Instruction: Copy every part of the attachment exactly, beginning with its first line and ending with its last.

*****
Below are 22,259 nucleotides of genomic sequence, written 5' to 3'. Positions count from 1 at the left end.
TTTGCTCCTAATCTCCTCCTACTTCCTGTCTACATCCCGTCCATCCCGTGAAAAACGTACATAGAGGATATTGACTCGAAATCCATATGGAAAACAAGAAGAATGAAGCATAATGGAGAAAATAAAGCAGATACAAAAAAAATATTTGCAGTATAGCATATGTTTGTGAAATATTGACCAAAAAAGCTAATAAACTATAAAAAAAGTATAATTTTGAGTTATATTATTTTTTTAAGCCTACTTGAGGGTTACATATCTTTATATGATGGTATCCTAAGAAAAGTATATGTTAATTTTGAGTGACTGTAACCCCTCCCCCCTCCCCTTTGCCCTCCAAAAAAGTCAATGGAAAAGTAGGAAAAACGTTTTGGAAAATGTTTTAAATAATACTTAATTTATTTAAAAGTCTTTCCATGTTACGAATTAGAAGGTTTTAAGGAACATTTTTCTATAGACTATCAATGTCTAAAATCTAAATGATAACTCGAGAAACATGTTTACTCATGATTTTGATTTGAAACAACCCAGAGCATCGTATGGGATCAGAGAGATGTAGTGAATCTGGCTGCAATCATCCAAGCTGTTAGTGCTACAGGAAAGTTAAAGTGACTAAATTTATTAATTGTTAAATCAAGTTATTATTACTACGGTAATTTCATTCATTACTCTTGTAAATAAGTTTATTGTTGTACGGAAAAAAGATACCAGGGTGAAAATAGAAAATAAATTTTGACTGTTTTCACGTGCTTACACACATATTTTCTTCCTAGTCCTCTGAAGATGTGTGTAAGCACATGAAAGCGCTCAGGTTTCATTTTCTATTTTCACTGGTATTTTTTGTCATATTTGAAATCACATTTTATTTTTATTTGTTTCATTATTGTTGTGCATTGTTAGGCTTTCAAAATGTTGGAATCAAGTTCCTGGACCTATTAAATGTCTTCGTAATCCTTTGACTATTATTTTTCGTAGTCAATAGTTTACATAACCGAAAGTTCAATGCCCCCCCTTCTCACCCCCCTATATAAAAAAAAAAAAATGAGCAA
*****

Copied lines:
Below are 22,259 nucleotides of genomic sequence, written 5' to 3'. Positions count from 1 at the left end.
TTTGCTCCTAATCTCCTCCTACTTCCTGTCTACATCCCGTCCATCCCGTGAAAAACGTACATAGAGGATATTGACTCGAAATCCATATGGAAAACAAGAAGAATGAAGCATAATGGAGAAAATAAAGCAGATACAAAAAAAATATTTGCAGTATAGCATATGTTTGTGAAATATTGACCAAAAAAGCTAATAAACTATAAAAAAAGTATAATTTTGAGTTATATTATTTTTTTAAGCCTACTTGAGGGTTACATATCTTTATATGATGGTATCCTAAGAAAAGTATATGTTAATTTTGAGTGACTGTAACCCCTCCCCCCTCCCCTTTGCCCTCCAAAAAAGTCAATGGAAAAGTAGGAAAAACGTTTTGGAAAATGTTTTAAATAATACTTAATTTATTTAAAAGTCTTTCCATGTTACGAATTAGAAGGTTTTAAGGAACATTTTTCTATAGACTATCAATGTCTAAAATCTAAATGATAACTCGAGAAACATGTTTACTCATGATTTTGATTTGAAACAACCCAGAGCATCGTATGGGATCAGAGAGATGTAGTGAATCTGGCTGCAATCATCCAAGCTGTTAGTGCTACAGGAAAGTTAAAGTGACTAAATTTATTAATTGTTAAATCAAGTTATTATTACTACGGTAATTTCATTCATTACTCTTGTAAATAAGTTTATTGTTGTACGGAAAAAAGATACCAGGGTGAAAATAGAAAATAAATTTTGACTGTTTTCACGTGCTTACACACATATTTTCTTCCTAGTCCTCTGAAGATGTGTGTAAGCACATGAAAGCGCTCAGGTTTCATTTTCTATTTTCACTGGTATTTTTTGTCATATTTGAAATCACATTTTATTTTTATTTGTTTCATTATTGTTGTGCATTGTTAGGCTTTCAAAATGTTGGAATCAAGTTCCTGGACCTATTAAATGTCTTCGTAATCCTTTGACTATTATTTTTCGTAGTCAATAGTTTACATAACCGAAAGTTCAATGCCCCCCCTTCTCACCCCCCTATATAAAAAAAAAAAAATGAGCAA